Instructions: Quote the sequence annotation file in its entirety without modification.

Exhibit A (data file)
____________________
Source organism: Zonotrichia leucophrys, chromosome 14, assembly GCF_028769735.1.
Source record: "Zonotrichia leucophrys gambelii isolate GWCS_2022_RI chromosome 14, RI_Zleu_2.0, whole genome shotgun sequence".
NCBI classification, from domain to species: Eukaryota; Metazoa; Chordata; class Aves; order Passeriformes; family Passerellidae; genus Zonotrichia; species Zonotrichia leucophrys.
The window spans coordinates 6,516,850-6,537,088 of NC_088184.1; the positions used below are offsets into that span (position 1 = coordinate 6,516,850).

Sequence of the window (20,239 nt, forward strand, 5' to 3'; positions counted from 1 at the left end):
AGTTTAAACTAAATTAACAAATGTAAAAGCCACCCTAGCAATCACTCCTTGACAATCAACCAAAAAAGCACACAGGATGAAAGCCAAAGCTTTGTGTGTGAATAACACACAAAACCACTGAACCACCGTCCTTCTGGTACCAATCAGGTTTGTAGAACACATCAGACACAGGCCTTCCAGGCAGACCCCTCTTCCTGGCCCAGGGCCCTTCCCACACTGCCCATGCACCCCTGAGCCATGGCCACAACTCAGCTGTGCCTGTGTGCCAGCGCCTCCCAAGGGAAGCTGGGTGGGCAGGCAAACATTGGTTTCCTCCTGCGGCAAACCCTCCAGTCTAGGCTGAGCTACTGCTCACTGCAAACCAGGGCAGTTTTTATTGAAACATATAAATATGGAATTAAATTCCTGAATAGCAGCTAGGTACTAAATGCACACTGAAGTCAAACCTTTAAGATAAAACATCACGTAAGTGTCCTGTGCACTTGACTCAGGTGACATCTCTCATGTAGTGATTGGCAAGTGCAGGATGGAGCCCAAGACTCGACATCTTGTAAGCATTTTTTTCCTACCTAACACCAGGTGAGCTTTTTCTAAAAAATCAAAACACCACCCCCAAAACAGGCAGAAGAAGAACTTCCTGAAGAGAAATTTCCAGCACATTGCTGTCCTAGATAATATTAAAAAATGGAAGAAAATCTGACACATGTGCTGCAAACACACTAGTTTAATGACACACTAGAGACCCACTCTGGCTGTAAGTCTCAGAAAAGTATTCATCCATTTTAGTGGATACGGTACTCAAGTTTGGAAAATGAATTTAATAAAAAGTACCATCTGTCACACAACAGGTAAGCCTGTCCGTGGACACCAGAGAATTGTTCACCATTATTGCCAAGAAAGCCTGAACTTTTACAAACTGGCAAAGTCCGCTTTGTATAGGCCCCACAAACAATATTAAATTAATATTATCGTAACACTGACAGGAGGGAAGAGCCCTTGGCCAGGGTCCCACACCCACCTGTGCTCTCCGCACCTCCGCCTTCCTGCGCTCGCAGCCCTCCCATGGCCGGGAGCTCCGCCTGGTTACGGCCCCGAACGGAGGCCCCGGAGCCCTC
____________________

Source organism: Zonotrichia leucophrys, chromosome 14, assembly GCF_028769735.1.
Source record: "Zonotrichia leucophrys gambelii isolate GWCS_2022_RI chromosome 14, RI_Zleu_2.0, whole genome shotgun sequence".
NCBI classification, from domain to species: Eukaryota; Metazoa; Chordata; class Aves; order Passeriformes; family Passerellidae; genus Zonotrichia; species Zonotrichia leucophrys.
The window spans coordinates 6,516,850-6,537,088 of NC_088184.1; the positions used below are offsets into that span (position 1 = coordinate 6,516,850).

Sequence of the window (20,239 nt, forward strand, 5' to 3'; positions counted from 1 at the left end):
AGTTTAAACTAAATTAACAAATGTAAAAGCCACCCTAGCAATCACTCCTTGACAATCAACCAAAAAAGCACACAGGATGAAAGCCAAAGCTTTGTGTGTGAATAACACACAAAACCACTGAACCACCGTCCTTCTGGTACCAATCAGGTTTGTAGAACACATCAGACACAGGCCTTCCAGGCAGACCCCTCTTCCTGGCCCAGGGCCCTTCCCACACTGCCCATGCACCCCTGAGCCATGGCCACAACTCAGCTGTGCCTGTGTGCCAGCGCCTCCCAAGGGAAGCTGGGTGGGCAGGCAAACATTGGTTTCCTCCTGCGGCAAACCCTCCAGTCTAGGCTGAGCTACTGCTCACTGCAAACCAGGGCAGTTTTTATTGAAACATATAAATATGGAATTAAATTCCTGAATAGCAGCTAGGTACTAAATGCACACTGAAGTCAAACCTTTAAGATAAAACATCACGTAAGTGTCCTGTGCACTTGACTCAGGTGACATCTCTCATGTAGTGATTGGCAAGTGCAGGATGGAGCCCAAGACTCGACATCTTGTAAGCATTTTTTTCCTACCTAACACCAGGTGAGCTTTTTCTAAAAAATCAAAACACCACCCCCAAAACAGGCAGAAGAAGAACTTCCTGAAGAGAAATTTCCAGCACATTGCTGTCCTAGATAATATTAAAAAATGGAAGAAAATCTGACACATGTGCTGCAAACACACTAGTTTAATGACACACTAGAGACCCACTCTGGCTGTAAGTCTCAGAAAAGTATTCATCCATTTTAGTGGATACGGTACTCAAGTTTGGAAAATGAATTTAATAAAAAGTACCATCTGTCACACAACAGGTAAGCCTGTCCGTGGACACCAGAGAATTGTTCACCATTATTGCCAAGAAAGCCTGAACTTTTACAAACTGGCAAAGTCCGCTTTGTATAGGCCCCACAAACAATATTAAATTAATATTATCGTAACACTGACAGGAGGGAAGAGCCCTTGGCCAGGGTCCCACACCCACCTGTGCTCTCCGCACCTCCGCCTTCCTGCGCTCGCAGCCCTCCCATGGCCGGGAGCTCCGCCTGGTTACGGCCCCGAACGGAGGCCCCGGAGCCCTC